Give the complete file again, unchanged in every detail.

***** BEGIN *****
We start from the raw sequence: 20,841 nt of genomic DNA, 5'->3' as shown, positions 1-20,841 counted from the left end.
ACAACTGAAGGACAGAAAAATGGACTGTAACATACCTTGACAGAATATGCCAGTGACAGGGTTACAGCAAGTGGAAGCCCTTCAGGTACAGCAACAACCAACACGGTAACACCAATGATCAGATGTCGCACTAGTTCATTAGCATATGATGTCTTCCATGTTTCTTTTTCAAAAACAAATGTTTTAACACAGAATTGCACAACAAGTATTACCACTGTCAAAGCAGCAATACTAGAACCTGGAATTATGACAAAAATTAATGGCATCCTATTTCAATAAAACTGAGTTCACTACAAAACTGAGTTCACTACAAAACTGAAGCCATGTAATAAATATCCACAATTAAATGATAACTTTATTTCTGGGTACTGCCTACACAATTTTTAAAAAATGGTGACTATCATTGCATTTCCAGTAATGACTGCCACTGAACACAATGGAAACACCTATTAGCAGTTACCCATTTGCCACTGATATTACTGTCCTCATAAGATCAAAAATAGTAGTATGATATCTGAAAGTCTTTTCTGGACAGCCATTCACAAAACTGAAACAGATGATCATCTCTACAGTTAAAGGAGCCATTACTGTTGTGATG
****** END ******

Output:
We start from the raw sequence: 20,841 nt of genomic DNA, 5'->3' as shown, positions 1-20,841 counted from the left end.
ACAACTGAAGGACAGAAAAATGGACTGTAACATACCTTGACAGAATATGCCAGTGACAGGGTTACAGCAAGTGGAAGCCCTTCAGGTACAGCAACAACCAACACGGTAACACCAATGATCAGATGTCGCACTAGTTCATTAGCATATGATGTCTTCCATGTTTCTTTTTCAAAAACAAATGTTTTAACACAGAATTGCACAACAAGTATTACCACTGTCAAAGCAGCAATACTAGAACCTGGAATTATGACAAAAATTAATGGCATCCTATTTCAATAAAACTGAGTTCACTACAAAACTGAGTTCACTACAAAACTGAAGCCATGTAATAAATATCCACAATTAAATGATAACTTTATTTCTGGGTACTGCCTACACAATTTTTAAAAAATGGTGACTATCATTGCATTTCCAGTAATGACTGCCACTGAACACAATGGAAACACCTATTAGCAGTTACCCATTTGCCACTGATATTACTGTCCTCATAAGATCAAAAATAGTAGTATGATATCTGAAAGTCTTTTCTGGACAGCCATTCACAAAACTGAAACAGATGATCATCTCTACAGTTAAAGGAGCCATTACTGTTGTGATG